Create and Upload a Custom Container to the Portenta X8

This tutorial will show you how to create and upload your custom container to your Portenta X8


In this tutorial we will create a simple container that we can then upload to the Arduino Portenta X8. A container consists of an image file and all it's dependencies if there are any. This tutorial will go through the different files needed to create a container and their functions. Building this container locally and then uploading it to a Portenta X8. Using docker with ADB to build, run and attach our container to the Portenta X8.


  • Learn how to create a container for use with the Portenta X8
  • Learn how to upload a container to the Portenta X8

Required Hardware and Software


When running a container, it uses an isolated filesystem. This custom filesystem is provided by a container image. Since the image contains the container’s filesystem, it must contain everything needed to run an application - all dependencies, configuration, scripts, binaries, etc. The image also contains other configuration for the container, such as environment variables, a default command to run, and other metadata.

Container File Structure

To create our container we need to collect our necessary files. Creating a folder called x8-custom-test, the following files needs to be in the folder:

  • docker-build.conf
  • docker-compose.yml
  • Dockerfile
  • requirements.txt
  • src folder
  • (This file should be inside the src folder)

The complete folder will look like this:

Folder structure for container
Folder structure for container

Lets go through what these files contain and do.


A file containing the minimal "unit test" command to be executed on the container to prove it's working. Our file will make our containers minimal unit test a test of Python3 help command.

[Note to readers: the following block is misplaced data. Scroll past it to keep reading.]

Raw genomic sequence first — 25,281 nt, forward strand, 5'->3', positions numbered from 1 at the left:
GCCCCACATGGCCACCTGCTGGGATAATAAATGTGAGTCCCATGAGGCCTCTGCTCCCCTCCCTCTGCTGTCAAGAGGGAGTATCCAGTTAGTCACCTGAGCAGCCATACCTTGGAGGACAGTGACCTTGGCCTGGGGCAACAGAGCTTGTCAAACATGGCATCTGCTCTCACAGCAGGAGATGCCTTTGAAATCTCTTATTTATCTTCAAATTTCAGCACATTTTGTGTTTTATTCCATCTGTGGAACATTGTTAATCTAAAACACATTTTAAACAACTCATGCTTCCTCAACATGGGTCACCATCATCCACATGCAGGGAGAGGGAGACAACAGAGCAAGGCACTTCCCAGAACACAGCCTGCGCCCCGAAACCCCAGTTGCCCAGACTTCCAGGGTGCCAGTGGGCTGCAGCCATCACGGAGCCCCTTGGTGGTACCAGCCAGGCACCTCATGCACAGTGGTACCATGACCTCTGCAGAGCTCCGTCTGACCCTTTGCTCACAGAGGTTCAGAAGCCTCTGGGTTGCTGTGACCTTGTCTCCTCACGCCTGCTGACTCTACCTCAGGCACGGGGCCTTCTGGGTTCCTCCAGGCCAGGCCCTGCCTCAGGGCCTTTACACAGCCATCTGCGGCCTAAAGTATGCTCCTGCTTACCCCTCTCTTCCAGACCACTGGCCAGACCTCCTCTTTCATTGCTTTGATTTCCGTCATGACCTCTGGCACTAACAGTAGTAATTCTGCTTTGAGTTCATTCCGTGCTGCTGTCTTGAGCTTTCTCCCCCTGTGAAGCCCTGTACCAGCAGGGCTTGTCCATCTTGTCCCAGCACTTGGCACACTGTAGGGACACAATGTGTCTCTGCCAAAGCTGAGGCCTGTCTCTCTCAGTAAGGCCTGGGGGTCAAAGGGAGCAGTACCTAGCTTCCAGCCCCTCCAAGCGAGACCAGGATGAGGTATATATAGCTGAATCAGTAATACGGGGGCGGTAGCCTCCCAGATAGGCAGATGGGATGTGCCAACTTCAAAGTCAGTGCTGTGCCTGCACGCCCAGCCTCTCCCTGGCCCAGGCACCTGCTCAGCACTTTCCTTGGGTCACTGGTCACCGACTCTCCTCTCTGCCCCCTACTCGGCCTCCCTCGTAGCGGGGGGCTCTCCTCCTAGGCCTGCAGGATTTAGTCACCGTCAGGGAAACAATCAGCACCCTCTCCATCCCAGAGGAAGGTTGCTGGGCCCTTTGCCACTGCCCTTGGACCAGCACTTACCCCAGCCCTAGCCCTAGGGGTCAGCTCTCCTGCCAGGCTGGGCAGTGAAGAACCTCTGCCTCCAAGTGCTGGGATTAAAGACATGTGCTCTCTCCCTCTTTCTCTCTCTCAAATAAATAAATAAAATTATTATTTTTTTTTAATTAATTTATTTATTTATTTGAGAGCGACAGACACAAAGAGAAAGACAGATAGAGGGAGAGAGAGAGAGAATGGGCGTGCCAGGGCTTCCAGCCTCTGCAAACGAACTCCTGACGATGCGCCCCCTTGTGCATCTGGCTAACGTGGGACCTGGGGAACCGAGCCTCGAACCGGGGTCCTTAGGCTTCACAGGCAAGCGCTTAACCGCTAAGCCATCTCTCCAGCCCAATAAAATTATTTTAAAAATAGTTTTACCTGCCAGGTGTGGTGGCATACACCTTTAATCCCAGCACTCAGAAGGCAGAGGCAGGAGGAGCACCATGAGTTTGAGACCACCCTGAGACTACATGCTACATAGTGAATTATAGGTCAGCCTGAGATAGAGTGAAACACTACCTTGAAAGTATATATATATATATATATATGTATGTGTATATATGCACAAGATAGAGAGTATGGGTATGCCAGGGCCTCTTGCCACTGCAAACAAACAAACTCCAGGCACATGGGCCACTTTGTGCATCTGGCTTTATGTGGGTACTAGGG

1TEST_CMD="python3 --help"


This file defines the app name through the Factory, permissions and settings for the involved containers. The argument in the image tag will make it so our image file builds locally.

1version: '3.6'
4 x8-custom-test:
5 image: blob-opera:latest
6 restart: always
7 tty: true
8 read_only: true
9 user: "63"
10 tmpfs:
11 - /run
12 - /var/lock
13 - /var/log
14 - /tmp


This is used to build the container.

1FROM python:3-alpine3.15
3# Set our working directory
4WORKDIR /usr/src/app
6# Copy requirements.txt first for better cache on later pushes
7COPY requirements.txt requirements.txt
9# pip install python deps from requirements.txt on the build server
10RUN pip install -r requirements.txt
12# This will copy all files in our root to the working directory in the container
13COPY ./src/ ./
15# Enable udevd so that plugged dynamic hardware devices show up in our container.
18# will run when container starts up on the device
19CMD ["python","-u",""]




Here we will keep source code of the app you want to run in the container or a startup script. We will create a file and name it in this folder. This script will print "Hello World!" in the CLI window.

1from flask import Flask
2app = Flask(__name__)
5def hello_world():
6 return 'Hello World!'
8if __name__ == '__main__':
9'', port=80)

Uploading the Container Folder

First, you have to have set up your board to a Factory, as shown in the Portenta X8 Out of the Box tutorial.

Once this is done, we will push our folder to a repository within the Factory. Lets place our folder "x8-custom-test" inside the "containers.git" repository. You can find this repository inside your Factory page, if you click on "Source". And then on "container.git", the url of this page will be used in the next command.

Source on Factory page
Source on Factory page

Where to find container.git
Where to find container.git

Container.git page
Container.git page